UN Kicks Off Bali Climate Conference
Monday, December 3, 2007; 1:21 AM
BALI, Indonesia -- Delegates and scientists from around the world opened the biggest-ever climate change conference Monday, urging rapid progress in building a new international pact by 2009 to combat global warming _ or risk economic and environmental disaster.
Some 10,000 conferees, activists and journalists from nearly 190 countries gathered on the resort island of Bali for two weeks of U.N.-led talks that follow a series of scientific reports this year concluding that the world has the technology to slow global warming, but must act immediately.
The Bali meeting will be the first major climate change conference since former Vice President Al Gore _ due to arrive next week _ and a U.N. scientific council won the Nobel Peace Prize in October for their environmental work, fueling the growing sense of urgency as ice-caps melt, oceans rise and extreme weather increases.
"The eyes of the world are upon you. There is a huge responsibility for Bali to deliver," said Yvo de Boer, the executive secretary of the conference. "The world now expects a quantum leap forward."
The immediate aim of the Bali conference will be to launch negotiations toward a pact to replace the Kyoto Protocol on global warming when it expires at the end of 2012, and set an agenda for the talks and a deadline. The U.N. says such an agreement should be concluded by 2009 in order to have a system in place in time.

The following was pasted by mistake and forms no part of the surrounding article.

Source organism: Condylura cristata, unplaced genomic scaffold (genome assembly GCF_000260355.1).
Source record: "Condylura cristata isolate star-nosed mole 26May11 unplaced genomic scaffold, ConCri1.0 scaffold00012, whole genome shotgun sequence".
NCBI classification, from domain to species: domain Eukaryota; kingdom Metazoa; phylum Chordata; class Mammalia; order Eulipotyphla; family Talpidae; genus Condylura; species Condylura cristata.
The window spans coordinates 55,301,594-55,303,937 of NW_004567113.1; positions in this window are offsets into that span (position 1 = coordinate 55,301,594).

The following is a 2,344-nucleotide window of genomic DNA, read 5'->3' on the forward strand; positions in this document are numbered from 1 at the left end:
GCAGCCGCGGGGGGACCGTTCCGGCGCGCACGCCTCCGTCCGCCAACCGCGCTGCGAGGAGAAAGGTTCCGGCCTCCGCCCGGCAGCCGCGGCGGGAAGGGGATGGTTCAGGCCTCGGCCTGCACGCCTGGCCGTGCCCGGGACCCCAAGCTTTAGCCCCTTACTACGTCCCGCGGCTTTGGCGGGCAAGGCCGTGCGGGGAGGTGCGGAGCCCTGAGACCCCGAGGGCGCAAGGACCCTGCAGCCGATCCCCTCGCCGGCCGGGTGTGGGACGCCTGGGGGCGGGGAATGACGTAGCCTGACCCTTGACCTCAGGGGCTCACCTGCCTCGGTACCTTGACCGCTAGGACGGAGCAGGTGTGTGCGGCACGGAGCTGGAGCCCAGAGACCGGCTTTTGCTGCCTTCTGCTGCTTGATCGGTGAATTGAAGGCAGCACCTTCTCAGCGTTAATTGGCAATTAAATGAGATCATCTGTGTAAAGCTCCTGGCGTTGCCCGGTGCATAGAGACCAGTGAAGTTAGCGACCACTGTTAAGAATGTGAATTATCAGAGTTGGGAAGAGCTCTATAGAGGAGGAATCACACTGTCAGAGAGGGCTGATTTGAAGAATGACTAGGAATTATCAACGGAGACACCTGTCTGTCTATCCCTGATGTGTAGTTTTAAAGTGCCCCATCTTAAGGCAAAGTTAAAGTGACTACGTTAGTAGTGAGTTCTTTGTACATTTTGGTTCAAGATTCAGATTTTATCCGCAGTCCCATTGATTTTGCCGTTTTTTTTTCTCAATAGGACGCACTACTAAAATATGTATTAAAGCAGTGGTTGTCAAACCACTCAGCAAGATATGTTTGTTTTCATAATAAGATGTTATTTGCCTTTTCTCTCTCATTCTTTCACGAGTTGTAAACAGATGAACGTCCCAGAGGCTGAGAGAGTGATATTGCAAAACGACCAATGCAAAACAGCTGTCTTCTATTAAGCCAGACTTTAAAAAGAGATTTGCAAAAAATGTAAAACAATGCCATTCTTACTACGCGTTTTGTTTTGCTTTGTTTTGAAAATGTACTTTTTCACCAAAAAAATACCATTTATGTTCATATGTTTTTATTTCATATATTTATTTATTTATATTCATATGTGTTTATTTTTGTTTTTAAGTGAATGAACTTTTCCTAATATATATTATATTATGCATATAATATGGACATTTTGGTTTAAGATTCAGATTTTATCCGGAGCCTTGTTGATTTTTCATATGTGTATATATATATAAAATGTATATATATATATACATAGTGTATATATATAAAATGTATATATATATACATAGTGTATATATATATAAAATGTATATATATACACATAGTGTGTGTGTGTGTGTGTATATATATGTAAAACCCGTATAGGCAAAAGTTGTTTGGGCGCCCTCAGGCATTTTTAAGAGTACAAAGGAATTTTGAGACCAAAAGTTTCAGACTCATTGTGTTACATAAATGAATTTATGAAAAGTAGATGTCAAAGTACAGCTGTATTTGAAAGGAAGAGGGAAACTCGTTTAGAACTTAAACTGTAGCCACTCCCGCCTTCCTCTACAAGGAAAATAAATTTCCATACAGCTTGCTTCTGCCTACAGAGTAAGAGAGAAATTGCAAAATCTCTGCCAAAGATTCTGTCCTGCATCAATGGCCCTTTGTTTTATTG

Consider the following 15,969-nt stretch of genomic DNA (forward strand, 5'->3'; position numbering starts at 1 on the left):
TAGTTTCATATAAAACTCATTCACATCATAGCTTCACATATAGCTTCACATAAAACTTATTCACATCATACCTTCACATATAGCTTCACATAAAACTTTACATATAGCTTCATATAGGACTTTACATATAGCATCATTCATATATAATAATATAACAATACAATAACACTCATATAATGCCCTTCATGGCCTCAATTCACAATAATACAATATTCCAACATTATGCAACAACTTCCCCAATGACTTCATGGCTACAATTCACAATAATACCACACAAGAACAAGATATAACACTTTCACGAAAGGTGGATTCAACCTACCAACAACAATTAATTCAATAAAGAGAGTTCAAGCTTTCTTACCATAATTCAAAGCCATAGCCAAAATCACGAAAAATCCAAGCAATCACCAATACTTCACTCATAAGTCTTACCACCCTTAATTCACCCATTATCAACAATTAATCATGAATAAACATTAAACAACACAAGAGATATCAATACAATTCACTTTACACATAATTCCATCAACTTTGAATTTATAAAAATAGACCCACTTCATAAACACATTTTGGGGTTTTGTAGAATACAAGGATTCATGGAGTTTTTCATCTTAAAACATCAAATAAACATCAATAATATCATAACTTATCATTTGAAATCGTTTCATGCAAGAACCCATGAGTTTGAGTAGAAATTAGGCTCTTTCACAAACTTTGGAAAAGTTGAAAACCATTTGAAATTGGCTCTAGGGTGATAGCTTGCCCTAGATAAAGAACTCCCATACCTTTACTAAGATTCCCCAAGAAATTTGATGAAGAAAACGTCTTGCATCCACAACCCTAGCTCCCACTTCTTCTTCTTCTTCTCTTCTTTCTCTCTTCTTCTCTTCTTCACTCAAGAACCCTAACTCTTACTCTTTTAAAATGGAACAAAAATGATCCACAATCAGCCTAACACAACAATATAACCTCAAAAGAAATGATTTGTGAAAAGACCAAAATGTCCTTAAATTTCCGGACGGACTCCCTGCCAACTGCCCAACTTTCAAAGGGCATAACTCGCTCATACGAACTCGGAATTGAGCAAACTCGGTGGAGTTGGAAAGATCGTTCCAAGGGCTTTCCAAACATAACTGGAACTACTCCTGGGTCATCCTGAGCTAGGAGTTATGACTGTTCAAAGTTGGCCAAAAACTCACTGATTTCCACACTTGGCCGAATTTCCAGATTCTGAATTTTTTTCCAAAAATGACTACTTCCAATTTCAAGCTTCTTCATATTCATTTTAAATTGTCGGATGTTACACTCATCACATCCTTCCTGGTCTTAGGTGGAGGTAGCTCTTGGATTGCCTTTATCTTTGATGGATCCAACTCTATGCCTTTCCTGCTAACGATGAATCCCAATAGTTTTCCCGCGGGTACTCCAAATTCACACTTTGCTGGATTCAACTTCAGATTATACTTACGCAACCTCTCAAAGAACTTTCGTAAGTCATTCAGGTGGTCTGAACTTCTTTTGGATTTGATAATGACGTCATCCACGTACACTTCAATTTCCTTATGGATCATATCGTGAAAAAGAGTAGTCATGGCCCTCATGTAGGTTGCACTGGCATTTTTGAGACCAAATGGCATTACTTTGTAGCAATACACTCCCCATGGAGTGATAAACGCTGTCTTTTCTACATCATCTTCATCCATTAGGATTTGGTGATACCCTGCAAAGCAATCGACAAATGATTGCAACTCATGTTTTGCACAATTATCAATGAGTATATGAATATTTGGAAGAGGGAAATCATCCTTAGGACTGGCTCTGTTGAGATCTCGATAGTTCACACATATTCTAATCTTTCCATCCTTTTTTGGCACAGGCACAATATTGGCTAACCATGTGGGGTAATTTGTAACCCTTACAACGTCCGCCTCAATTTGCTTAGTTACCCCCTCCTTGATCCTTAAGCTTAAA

A main thrust will be to draw the United States, the world's largest emitter of greenhouse gases blamed for global warming, into the process. Washington did not ratify the Kyoto Protocol, arguing that mandatory cuts in emissions would harm the economy and calling into question the veracity of global warming science.
Speakers at the opening session Monday said the world had more to lose by inaction than by taking some of the costly steps needed to cut emissions.
"One of the stumbling blocks so far has been the fear of economic hardship," said Indonesian Environment Minister Rachmat Witoelar, the host of the Bali meeting. "Though the cost will be significant ... it's insignificant compared to the damage that uncontrolled climate change will wreak."
Among the most contentious issues ahead will be whether emission cuts should be mandatory or voluntary, as the U.S. favors. Also to be tackled will be to what extent up-and-coming economies like China and India will have to rein in their skyrocketing emissions, and how to help the world's poorest countries adapt to a worsening climate.
Confronted with the scientific reports of the past year, the Bush administration has signaled a willingness to play a larger role in the negotiations, and U.N. officials agree that they must craft a post-Kyoto framework that Washington will go along with.
The U.S. could find itself isolated at the conference, after new Australian Prime Minister Kevin Rudd said Monday he had signed the paperwork to ratify the Kyoto Protocol.
"We see a lot of momentum," said Eric Young, of the Natural Resources Defense Council, an environmental group. "We need the U.S. to do as much as the rest of the world."